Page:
emerald and jade ribbons peel from branches

lidless eyes open from the inside to see more deeply.

Tongues taste aromas and threads rising from below

and fall delicately from above.

Were we to creep closer, we too would see life in myriad shapes:

the piercing eyes and keening cry of the harpy eagle

the welcome threat of uninhibited mortality:

golden gaze

tar-black talon

plumage fresh-plucked from Andes peaks.

We scuttle but cannot escape his grasp;

the snow-white reaper culls the strong

to make himself stronger still.

His beating, bloody throat,

eyes bright—

the barrel of the gun

the diving altimeter

the gleaming airlock

the edge of the guillotine

the pearlescent sclera of the judge

—we gorge ourselves

and are in turn gorged upon.


do not weep for us

when it is we

who should weep for you.

the tyrannous stars


I pick out stars for our constellation, but it’s so hard to choose:

So much darkness between us, but so much light.

In the distance, already fading going going gone we lose

sight of each other, wrap ourselves in strangers and sounds, neglect the paths we might

use to find our way back again. But I refuse

the trail signs, street signs along the way. I will fight—


but not for us. I’ve made my choice

(or had it made for me like so many times before). You’ve already refused

my paltry attempts at peace. Light—the only bit that’s left, weak and light

indeed—freckles your face amber clad in halogen and cold and even though we might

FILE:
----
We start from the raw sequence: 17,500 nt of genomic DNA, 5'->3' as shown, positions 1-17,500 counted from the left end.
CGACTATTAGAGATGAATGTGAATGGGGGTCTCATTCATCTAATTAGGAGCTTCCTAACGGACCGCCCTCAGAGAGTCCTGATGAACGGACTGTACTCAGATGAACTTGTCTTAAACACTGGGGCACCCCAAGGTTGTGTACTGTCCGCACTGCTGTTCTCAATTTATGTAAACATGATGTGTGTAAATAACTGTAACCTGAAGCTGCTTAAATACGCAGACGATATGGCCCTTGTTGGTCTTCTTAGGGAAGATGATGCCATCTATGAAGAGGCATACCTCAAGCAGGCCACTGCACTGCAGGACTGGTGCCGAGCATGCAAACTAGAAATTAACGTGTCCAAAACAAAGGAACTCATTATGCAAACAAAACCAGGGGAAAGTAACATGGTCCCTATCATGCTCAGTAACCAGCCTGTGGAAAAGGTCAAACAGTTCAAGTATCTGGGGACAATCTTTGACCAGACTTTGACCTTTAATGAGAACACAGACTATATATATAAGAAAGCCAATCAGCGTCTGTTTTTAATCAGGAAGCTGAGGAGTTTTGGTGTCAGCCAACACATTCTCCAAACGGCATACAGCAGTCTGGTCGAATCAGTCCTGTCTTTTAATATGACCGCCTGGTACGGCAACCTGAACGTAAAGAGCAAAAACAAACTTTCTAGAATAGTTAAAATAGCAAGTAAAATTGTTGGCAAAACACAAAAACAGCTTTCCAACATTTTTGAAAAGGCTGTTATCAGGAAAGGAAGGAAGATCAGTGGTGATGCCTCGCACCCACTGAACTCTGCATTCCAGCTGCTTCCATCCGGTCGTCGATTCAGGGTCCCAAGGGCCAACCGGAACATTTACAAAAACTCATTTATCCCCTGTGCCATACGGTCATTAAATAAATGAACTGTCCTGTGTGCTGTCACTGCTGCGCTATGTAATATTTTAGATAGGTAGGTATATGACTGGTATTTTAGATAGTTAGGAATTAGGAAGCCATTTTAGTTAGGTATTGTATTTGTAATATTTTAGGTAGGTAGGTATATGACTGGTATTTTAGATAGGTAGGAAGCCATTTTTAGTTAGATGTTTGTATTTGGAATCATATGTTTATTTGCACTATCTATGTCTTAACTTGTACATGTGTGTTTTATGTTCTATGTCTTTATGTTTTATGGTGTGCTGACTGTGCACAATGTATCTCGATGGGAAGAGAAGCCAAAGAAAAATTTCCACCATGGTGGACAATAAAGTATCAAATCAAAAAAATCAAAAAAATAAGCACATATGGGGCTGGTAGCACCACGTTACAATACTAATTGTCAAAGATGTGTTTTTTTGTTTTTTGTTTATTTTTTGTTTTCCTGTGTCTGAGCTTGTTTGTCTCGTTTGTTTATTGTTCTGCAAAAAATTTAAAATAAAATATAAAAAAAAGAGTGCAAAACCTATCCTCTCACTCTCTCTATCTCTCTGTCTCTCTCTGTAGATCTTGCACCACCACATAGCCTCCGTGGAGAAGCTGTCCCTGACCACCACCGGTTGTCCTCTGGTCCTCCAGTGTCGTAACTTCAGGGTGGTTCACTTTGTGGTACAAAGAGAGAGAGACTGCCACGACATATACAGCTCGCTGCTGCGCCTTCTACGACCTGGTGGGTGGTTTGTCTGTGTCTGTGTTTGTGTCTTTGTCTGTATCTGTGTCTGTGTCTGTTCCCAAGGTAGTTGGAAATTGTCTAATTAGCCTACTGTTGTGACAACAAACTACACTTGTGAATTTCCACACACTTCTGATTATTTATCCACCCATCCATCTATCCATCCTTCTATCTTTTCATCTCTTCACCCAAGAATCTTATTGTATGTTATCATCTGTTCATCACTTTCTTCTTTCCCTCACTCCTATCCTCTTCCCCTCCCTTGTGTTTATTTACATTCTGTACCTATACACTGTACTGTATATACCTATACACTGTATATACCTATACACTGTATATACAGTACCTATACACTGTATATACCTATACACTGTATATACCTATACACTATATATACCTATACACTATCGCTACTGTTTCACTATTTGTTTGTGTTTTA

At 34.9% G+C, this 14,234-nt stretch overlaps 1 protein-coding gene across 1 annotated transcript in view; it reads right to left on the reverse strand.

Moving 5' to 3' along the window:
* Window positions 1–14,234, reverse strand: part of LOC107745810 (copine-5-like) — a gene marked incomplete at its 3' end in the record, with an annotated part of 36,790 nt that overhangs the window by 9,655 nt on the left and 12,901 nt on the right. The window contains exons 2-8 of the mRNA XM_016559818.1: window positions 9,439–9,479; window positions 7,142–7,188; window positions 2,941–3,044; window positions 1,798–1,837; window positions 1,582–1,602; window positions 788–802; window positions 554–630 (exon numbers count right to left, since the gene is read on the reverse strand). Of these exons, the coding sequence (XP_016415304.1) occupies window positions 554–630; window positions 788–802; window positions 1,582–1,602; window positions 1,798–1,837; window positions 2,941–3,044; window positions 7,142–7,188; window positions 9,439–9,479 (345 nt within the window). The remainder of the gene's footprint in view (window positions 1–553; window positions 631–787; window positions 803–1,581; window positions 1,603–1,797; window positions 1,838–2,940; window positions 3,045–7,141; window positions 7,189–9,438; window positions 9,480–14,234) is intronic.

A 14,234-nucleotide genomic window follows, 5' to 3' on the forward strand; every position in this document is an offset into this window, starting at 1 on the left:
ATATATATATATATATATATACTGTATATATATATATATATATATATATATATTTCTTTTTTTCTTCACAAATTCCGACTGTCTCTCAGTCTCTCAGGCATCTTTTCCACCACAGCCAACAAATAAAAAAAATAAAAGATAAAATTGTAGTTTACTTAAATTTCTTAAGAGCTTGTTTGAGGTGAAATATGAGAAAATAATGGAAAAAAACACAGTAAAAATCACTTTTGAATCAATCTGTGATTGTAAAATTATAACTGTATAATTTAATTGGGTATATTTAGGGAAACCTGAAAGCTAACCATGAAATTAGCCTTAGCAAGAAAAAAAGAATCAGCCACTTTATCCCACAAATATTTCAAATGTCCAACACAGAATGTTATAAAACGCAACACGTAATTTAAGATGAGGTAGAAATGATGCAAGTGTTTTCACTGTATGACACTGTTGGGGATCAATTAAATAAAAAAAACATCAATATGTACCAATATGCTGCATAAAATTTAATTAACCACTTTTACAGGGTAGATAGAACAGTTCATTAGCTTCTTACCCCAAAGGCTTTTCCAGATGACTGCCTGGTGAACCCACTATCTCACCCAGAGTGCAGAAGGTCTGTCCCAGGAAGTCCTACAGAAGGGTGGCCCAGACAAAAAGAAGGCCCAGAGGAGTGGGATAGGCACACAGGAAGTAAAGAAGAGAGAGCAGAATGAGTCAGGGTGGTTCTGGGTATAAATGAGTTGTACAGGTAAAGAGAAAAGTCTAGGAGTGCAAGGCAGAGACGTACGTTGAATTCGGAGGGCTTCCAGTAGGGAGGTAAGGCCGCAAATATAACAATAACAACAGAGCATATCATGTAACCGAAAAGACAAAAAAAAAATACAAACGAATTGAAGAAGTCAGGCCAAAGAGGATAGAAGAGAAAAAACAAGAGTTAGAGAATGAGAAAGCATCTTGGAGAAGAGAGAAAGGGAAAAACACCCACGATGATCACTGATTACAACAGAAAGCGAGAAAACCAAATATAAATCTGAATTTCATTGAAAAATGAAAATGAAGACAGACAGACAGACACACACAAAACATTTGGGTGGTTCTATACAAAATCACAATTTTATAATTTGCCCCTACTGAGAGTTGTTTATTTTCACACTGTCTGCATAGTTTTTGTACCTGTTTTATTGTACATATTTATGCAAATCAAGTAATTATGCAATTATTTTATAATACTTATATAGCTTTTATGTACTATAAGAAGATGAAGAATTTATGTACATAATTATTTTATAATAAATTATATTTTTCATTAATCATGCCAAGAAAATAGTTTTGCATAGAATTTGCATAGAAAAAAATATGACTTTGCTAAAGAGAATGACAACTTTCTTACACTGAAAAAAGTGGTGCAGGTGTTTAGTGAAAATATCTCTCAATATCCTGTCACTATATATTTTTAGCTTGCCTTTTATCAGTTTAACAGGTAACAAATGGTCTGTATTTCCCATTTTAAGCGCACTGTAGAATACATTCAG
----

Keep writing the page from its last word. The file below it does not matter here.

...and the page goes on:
never meet again, I can’t bring myself to touch you, trembling. I can’t lose


control—and maybe that was the problem in the first place. To lose

you seems such a large thing now, a fight

that should have been louder, larger, more—all my might

against your silence. But back then, the choice

was obscured, blurred by the brightness around me. My ego weighed me down, not light

enough to lift above petty pride. You almost refused


to meet for the last time—just like back in the beginning. You

refused to even consider me. Life was full of people we could lose

ourselves in. Maybe that’s why the crowd, the public place. We even lost ourselves in the light

of each other. Now, evening rain slicks cobbles—bloody from the coming fight (our fight)

and the sinking sun spilling his guts on the street. A good choice,

then, to end like beginnings. To start again at the ending. You might


even change your mind (or so I thought). I might

even apologize (or so I hoped—oh god I hoped, refused

to think about how bitter I was, how much I hated you, how I chose

to hate you). The sun gets in my eyes, blinds me like I blinded myself. So I lied—said we’d lost

each other, that I’d lost you—like some kind of fight

I couldn’t hope to win. Truth: I threw you away. Street lights


brighten the pavement (or the gloom deepens, I never could tell which) and now house lights

are lamp yellow eyes sweeping the sidewalks. Try as I might,

I cannot slow my steps to the square where our fight—

for love? understanding? each other? to win?—will end. The sun refuses

to go down, will not set, and what a terrible fucking metaphor—trailed by twilight I can’t lose.

Now it is too late to wind back the clock: we will meet and speak and break and why did I choose


to come here? Morning light filled me with optimism, a desire to refuse

fate an easy win. Starlight, star bright, might I skip this chance tonight? I always seem to lose.

Ask me again: in a fight between a world without me or without you, which should I choose?

William Stevens is an English teacher at Great Mills High School in St. Mary’s County, Maryland, where in addition to teaching various classes he acts as the faculty advisor for the school’s annual literary magazine. Previously published in Kutztown University’s student-run literary journal Shoofly, William has finally taken a tip from his students and started writing again. When he’s not teaching, grading, reading, kayaking, planning D&D sessions, or tending cats, he tries to write poetry.

Dotted Line